Aaron Sorkin thinks only casting gay actors as gay characters is "the mother of all empty gestures" and a "bad idea".
Aaron Sorkin thinks only casting gay actors as gay characters is an "empty gesture" and a "bad idea".
The 60-year-old filmmaker has slammed criticism of Spanish actor Javier Bardem being cast as Cuban Desi Arnaz in his new movie 'Being the Ricardos' and insisted the segregation happening in the industry is "a little chilling" because there are certain elements of a character that are just "not actable".
He said: "It’s heartbreaking, and a little chilling to see members of the artistic community resegregating ourselves.
“This should be the last place there are walls. Spanish and Cuban are not actable.
"If I was directing you in a scene and said: ‘It’s cold, you can’t feel your face.’ That’s actable. But if I said: ‘Be Cuban.’ That is not actable.
"Nouns aren’t actable. Gay and straight aren’t actable. You can act being attracted to someone, but can’t act gay or straight. So this notion that only gay actors should play gay characters? That only a Cuban actor should play Desi? Honestly, I think it’s the mother of all empty gestures and a bad idea.”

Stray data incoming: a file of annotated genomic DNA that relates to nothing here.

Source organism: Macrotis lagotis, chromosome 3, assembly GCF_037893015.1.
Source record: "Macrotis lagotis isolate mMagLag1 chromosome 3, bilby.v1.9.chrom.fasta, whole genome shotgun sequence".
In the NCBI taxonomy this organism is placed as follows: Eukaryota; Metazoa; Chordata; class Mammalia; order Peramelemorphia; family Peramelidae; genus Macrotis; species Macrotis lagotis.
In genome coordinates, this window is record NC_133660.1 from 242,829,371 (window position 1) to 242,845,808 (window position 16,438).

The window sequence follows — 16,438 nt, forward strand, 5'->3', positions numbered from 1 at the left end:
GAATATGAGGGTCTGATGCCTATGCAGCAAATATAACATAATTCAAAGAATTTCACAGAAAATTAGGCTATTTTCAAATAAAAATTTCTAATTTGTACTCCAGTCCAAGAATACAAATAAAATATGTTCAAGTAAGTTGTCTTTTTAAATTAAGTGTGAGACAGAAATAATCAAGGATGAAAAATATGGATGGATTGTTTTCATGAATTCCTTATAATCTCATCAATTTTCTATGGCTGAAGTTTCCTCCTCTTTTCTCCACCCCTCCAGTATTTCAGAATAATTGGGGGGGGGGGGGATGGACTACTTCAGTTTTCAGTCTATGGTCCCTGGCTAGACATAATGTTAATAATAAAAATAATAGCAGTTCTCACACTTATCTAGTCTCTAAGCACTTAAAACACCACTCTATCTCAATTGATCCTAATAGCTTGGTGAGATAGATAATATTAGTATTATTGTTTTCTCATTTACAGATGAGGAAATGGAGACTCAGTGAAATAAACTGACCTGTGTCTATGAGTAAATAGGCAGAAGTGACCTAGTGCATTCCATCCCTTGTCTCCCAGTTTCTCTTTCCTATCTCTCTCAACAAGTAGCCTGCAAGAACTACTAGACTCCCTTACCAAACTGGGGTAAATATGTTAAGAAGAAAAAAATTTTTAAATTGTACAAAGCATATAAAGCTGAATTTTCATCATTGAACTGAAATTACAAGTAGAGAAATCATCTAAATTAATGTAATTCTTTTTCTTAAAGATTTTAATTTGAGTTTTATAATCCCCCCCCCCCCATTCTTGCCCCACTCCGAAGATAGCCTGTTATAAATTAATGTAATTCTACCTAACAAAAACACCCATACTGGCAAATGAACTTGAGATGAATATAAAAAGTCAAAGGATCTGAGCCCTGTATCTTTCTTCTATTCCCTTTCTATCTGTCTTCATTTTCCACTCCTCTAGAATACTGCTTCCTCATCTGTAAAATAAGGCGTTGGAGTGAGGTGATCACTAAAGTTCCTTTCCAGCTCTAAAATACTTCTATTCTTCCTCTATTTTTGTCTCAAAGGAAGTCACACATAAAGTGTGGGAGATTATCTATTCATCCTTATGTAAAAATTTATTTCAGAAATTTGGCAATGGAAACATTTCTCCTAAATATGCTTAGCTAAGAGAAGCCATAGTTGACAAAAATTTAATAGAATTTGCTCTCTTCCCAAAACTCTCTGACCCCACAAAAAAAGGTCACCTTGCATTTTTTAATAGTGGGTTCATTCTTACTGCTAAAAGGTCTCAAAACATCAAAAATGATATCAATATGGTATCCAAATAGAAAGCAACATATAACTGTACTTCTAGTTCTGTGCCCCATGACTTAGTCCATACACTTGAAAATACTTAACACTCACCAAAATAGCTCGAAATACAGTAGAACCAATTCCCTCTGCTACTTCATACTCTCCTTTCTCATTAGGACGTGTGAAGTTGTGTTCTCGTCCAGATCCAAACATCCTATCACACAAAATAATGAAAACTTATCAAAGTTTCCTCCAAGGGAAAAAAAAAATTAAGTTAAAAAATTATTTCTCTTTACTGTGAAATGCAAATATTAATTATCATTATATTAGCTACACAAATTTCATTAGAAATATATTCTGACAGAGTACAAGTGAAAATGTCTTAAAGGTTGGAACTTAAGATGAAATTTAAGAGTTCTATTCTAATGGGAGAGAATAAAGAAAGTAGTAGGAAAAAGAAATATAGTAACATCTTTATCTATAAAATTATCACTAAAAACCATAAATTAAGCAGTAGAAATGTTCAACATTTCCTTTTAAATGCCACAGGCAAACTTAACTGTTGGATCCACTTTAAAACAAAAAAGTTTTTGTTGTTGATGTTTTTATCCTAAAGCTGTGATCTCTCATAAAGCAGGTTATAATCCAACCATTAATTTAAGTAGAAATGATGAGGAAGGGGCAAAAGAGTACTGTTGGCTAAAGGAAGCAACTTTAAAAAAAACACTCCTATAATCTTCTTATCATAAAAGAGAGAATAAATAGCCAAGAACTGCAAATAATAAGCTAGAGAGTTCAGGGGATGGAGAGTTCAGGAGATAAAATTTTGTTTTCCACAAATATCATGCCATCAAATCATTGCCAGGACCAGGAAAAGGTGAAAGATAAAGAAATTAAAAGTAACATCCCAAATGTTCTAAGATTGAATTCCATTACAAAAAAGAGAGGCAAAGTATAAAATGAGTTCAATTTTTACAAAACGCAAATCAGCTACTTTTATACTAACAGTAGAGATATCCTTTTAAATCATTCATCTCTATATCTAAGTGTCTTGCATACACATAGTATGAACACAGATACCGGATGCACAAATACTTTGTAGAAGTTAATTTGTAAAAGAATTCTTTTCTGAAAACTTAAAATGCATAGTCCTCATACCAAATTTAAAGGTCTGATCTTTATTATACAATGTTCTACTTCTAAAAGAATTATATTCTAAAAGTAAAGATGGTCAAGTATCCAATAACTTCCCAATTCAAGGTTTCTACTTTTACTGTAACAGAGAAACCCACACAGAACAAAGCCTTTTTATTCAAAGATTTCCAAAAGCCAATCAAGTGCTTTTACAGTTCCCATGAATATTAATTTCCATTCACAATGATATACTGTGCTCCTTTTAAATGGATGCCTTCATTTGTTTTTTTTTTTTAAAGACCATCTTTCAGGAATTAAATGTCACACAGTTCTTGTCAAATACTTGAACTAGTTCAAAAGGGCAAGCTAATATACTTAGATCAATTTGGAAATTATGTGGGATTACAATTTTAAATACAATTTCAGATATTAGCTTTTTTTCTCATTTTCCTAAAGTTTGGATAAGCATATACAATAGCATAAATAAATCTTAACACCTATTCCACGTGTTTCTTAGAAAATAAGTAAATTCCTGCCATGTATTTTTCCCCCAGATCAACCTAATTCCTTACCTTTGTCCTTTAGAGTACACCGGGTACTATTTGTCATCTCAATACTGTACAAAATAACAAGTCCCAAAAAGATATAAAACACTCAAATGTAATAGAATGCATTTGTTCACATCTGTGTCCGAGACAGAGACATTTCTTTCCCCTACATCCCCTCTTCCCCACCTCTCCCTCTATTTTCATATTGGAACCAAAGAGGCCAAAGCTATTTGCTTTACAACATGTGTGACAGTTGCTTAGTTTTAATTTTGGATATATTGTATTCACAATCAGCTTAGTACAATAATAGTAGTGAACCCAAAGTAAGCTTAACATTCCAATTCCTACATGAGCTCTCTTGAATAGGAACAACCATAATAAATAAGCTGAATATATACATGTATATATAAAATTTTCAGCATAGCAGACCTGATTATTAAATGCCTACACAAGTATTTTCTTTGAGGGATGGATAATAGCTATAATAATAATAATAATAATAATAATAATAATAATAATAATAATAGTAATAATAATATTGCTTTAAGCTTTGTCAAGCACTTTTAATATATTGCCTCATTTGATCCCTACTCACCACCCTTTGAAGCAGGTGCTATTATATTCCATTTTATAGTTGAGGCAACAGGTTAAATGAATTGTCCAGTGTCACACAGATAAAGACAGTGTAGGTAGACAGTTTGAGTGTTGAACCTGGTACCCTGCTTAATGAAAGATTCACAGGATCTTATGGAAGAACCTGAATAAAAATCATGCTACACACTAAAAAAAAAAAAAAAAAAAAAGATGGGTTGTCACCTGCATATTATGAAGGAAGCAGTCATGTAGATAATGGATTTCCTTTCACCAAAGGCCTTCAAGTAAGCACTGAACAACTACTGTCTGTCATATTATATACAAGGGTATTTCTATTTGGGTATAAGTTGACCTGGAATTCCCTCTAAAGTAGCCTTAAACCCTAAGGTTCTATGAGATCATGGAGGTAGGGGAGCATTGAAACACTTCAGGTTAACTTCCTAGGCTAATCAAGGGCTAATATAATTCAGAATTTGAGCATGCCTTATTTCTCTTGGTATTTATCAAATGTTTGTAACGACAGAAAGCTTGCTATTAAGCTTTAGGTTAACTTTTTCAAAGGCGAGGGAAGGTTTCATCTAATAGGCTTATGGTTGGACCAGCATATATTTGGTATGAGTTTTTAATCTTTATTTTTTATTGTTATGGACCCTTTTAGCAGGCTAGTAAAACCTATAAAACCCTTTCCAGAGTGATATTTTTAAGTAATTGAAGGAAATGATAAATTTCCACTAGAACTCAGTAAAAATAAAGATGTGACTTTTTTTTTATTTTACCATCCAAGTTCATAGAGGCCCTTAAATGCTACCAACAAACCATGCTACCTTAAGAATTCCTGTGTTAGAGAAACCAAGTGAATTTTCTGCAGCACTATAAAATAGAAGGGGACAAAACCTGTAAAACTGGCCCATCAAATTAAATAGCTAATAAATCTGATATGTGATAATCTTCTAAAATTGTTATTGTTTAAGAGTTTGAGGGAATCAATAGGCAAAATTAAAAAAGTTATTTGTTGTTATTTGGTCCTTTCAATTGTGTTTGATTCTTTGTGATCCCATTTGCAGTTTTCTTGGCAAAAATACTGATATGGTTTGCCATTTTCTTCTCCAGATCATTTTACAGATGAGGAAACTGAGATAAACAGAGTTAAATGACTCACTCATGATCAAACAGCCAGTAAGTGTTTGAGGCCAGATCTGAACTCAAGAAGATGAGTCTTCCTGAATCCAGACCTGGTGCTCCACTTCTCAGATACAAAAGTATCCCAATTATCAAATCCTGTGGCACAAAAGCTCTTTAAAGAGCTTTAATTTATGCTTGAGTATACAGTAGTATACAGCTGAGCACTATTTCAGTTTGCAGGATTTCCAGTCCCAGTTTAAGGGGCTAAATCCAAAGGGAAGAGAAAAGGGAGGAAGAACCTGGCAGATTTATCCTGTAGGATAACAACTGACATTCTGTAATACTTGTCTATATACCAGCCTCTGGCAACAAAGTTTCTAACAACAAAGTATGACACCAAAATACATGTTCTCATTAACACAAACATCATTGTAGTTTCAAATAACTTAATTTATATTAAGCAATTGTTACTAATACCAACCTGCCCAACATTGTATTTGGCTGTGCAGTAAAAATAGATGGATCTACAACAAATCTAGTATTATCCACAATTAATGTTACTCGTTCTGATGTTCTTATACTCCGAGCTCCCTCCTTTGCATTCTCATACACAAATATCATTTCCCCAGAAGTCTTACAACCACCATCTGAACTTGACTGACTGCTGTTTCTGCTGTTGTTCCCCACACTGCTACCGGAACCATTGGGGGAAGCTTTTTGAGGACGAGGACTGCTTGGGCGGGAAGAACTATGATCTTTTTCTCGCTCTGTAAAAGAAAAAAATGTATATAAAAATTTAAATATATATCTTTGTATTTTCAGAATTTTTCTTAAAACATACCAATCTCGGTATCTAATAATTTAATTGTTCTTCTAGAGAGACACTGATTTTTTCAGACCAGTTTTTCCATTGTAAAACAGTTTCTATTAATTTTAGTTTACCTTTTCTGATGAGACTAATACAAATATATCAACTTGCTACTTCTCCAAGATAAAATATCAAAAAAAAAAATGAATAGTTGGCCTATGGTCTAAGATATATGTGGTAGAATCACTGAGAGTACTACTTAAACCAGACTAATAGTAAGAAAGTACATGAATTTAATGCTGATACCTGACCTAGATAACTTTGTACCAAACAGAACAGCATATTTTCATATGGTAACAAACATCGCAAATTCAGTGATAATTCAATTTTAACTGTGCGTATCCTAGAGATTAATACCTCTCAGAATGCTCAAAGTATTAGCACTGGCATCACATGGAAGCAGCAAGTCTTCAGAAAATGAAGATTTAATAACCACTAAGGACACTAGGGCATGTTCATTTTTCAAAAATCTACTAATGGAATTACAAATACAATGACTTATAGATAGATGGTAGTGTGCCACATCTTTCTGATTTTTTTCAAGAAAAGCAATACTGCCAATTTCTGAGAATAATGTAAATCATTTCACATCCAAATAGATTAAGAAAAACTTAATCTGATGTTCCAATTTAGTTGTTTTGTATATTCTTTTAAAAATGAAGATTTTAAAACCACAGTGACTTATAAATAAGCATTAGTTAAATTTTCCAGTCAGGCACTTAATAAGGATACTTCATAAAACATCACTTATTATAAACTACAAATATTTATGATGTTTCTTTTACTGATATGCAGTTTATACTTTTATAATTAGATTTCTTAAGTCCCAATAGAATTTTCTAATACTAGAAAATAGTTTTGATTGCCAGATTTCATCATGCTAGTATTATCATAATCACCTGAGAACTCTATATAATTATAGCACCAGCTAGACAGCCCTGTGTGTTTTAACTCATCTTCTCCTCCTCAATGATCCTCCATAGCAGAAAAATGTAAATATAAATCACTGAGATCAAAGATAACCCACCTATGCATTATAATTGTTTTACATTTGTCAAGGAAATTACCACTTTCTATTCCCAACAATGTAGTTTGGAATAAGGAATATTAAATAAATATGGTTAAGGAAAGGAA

Aaron admitted he sees similarities between how Lucille Ball - who is played by Nicole Kidman in 'Being the Ricardos' - was treated for her views in the 1950s and the modern cancel culture.
He told Sunday Times Culture magazine: “In the movie, Lucille checked a box [backing communism] at a time when it wasn’t a big deal. Sixteen years later, the world changed and she’s hung for it. That reminds you of Twitter.”
The 'West Wing' showrunner admitted he didn't think Gina Carano should have been fired from the 'Star Wars' franchise after expressing doubt about coronavirus and also being accused of being transphobic, but is aware of wider issues that could have contributed to her dismissal.
He said: “I could rebut some things she said, but I don’t think she should lose her job because of it.
“On the other hand, if they’re losing advertisers because she’s on the show, that’s different. That’s life in a democracy. Also, it’s different if you spread misinformation about vaccines, for instance. Or incite violence. But we’re going to have to start to be OK with having our feelings hurt once in a while.”
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